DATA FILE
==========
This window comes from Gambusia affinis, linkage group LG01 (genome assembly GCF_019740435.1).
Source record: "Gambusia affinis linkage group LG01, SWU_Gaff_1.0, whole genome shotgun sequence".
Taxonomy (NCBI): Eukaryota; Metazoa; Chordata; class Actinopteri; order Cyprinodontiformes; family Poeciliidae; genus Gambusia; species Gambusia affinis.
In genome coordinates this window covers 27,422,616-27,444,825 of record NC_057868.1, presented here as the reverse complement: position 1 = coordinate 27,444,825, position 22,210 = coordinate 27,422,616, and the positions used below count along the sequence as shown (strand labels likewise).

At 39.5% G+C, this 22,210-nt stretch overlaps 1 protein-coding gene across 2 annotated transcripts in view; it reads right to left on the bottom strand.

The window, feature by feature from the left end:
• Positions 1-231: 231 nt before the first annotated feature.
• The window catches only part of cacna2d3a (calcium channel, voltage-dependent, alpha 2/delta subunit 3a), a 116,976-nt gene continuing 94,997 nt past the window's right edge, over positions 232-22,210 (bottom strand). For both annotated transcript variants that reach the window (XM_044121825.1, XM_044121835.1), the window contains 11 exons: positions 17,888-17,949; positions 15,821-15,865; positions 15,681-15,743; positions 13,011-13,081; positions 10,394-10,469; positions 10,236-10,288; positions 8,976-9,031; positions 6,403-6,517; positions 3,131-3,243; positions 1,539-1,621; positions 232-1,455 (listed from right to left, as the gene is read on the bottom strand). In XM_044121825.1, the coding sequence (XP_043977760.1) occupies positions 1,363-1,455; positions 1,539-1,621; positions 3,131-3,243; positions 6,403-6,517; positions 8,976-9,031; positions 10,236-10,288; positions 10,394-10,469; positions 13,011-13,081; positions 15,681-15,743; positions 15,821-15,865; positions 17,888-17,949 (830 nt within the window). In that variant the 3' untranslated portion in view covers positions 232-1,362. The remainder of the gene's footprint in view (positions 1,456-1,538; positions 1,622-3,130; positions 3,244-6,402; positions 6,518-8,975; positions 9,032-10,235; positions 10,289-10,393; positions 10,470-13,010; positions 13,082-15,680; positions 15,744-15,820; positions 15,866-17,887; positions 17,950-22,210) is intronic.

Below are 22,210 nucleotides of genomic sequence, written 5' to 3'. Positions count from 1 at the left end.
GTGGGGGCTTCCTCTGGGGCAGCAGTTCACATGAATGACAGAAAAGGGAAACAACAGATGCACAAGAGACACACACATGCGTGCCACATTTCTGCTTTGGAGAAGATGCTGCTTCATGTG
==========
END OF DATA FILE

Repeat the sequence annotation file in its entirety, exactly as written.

This window comes from Gambusia affinis, linkage group LG01 (genome assembly GCF_019740435.1).
Source record: "Gambusia affinis linkage group LG01, SWU_Gaff_1.0, whole genome shotgun sequence".
Taxonomy (NCBI): Eukaryota; Metazoa; Chordata; class Actinopteri; order Cyprinodontiformes; family Poeciliidae; genus Gambusia; species Gambusia affinis.
In genome coordinates this window covers 27,422,616-27,444,825 of record NC_057868.1, presented here as the reverse complement: position 1 = coordinate 27,444,825, position 22,210 = coordinate 27,422,616, and the positions used below count along the sequence as shown (strand labels likewise).

At 39.5% G+C, this 22,210-nt stretch overlaps 1 protein-coding gene across 2 annotated transcripts in view; it reads right to left on the bottom strand.

The window, feature by feature from the left end:
• Positions 1-231: 231 nt before the first annotated feature.
• The window catches only part of cacna2d3a (calcium channel, voltage-dependent, alpha 2/delta subunit 3a), a 116,976-nt gene continuing 94,997 nt past the window's right edge, over positions 232-22,210 (bottom strand). For both annotated transcript variants that reach the window (XM_044121825.1, XM_044121835.1), the window contains 11 exons: positions 17,888-17,949; positions 15,821-15,865; positions 15,681-15,743; positions 13,011-13,081; positions 10,394-10,469; positions 10,236-10,288; positions 8,976-9,031; positions 6,403-6,517; positions 3,131-3,243; positions 1,539-1,621; positions 232-1,455 (listed from right to left, as the gene is read on the bottom strand). In XM_044121825.1, the coding sequence (XP_043977760.1) occupies positions 1,363-1,455; positions 1,539-1,621; positions 3,131-3,243; positions 6,403-6,517; positions 8,976-9,031; positions 10,236-10,288; positions 10,394-10,469; positions 13,011-13,081; positions 15,681-15,743; positions 15,821-15,865; positions 17,888-17,949 (830 nt within the window). In that variant the 3' untranslated portion in view covers positions 232-1,362. The remainder of the gene's footprint in view (positions 1,456-1,538; positions 1,622-3,130; positions 3,244-6,402; positions 6,518-8,975; positions 9,032-10,235; positions 10,289-10,393; positions 10,470-13,010; positions 13,082-15,680; positions 15,744-15,820; positions 15,866-17,887; positions 17,950-22,210) is intronic.

Below are 22,210 nucleotides of genomic sequence, written 5' to 3'. Positions count from 1 at the left end.
GTGGGGGCTTCCTCTGGGGCAGCAGTTCACATGAATGACAGAAAAGGGAAACAACAGATGCACAAGAGACACACACATGCGTGCCACATTTCTGCTTTGGAGAAGATGCTGCTTCATGTG